Indonesia’s economy recovered in the second quarter, posting its first rise in more than a year, but analysts warned that the recovery could be fleeting as Covid-19 surges.

The Central Statistics Agency (BPS) reported Thursday that the largest economy in Southeast Asia increased by 7.07 percent in the April-June quarter compared to the same period last year.

The percentage is greater than the Central Bank of Indonesia’s forecast of 6.75 percent growth.

The expansion, the first in five quarters, was driven by an increase in exports and imports as Indonesia’s trading partners saw increased activity.

“The key to the economy’s continued growth is how we manage the health sector, adhere with health protocols, and vaccinate people to achieve herd immunity,” BPS chief Margo Yuwono said at a news conference.

Domestic consumption also played a role in the rebound, with motorbike and automobile sales increasing by 2.5 and 7.5 percent, respectively, compared to the first quarter.

Greater commercial activity and increased public mobility as a result of pandemic restrictions being lifted also aided the recovery, according to Yuwono.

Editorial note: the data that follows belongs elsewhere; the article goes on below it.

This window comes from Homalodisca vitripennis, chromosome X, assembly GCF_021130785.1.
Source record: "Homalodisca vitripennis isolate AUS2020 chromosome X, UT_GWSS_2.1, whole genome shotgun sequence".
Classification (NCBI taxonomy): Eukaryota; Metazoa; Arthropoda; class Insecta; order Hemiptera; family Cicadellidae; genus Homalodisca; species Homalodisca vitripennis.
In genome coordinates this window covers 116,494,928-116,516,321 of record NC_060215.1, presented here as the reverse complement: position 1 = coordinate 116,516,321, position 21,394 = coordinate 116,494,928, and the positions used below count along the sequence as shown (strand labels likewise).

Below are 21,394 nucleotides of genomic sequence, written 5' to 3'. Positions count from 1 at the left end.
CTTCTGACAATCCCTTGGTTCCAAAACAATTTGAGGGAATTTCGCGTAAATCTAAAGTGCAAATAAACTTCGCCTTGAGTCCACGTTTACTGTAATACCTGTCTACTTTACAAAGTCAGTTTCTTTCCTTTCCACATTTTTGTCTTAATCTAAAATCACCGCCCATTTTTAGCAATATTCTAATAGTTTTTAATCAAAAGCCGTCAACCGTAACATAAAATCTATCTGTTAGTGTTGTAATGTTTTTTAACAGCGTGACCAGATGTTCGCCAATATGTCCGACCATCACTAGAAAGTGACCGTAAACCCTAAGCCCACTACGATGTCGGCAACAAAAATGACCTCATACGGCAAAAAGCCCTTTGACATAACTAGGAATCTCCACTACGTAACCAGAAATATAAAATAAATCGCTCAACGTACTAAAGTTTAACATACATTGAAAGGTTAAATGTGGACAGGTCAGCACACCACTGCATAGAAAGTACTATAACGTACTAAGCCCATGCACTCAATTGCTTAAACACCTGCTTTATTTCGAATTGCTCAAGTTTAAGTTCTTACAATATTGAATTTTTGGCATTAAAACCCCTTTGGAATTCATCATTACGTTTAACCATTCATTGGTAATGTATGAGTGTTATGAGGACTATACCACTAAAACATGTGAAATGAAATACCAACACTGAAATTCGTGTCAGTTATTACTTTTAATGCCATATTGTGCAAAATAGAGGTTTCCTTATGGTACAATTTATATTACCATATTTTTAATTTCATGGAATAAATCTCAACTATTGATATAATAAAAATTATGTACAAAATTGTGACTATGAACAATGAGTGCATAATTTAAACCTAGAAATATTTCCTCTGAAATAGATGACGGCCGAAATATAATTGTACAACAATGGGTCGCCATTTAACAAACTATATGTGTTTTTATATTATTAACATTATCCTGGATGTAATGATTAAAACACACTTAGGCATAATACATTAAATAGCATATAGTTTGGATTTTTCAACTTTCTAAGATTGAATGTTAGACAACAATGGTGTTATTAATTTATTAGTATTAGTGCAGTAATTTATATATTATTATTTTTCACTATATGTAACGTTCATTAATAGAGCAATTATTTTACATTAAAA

Analysts fear Indonesia will struggle to maintain its growth as a viral outbreak caused by the Delta type wracks the country.

“Indonesia’s economy is struggling poorly, with Q2 GDP figures revealing that the recovery lost some pace even before the new rise in viral infections,” said Gareth Leather, senior Asia economist at Capital Economics.

The archipelago has reported over 3.5 million Covid-19 infections and over 100,000 fatalities, while official estimates are widely regarded to be an underestimate.

It has never conducted a full lockdown, but it did impose limits on travel and non-essential commercial activity in early July.

The country’s GDP shrank 2.07 percent last year, ushering in its first recession since the Asian financial crisis of 1997.

The central bank has reduced its GDP growth prediction for 2021 to between 3.5 and 4.3 percent.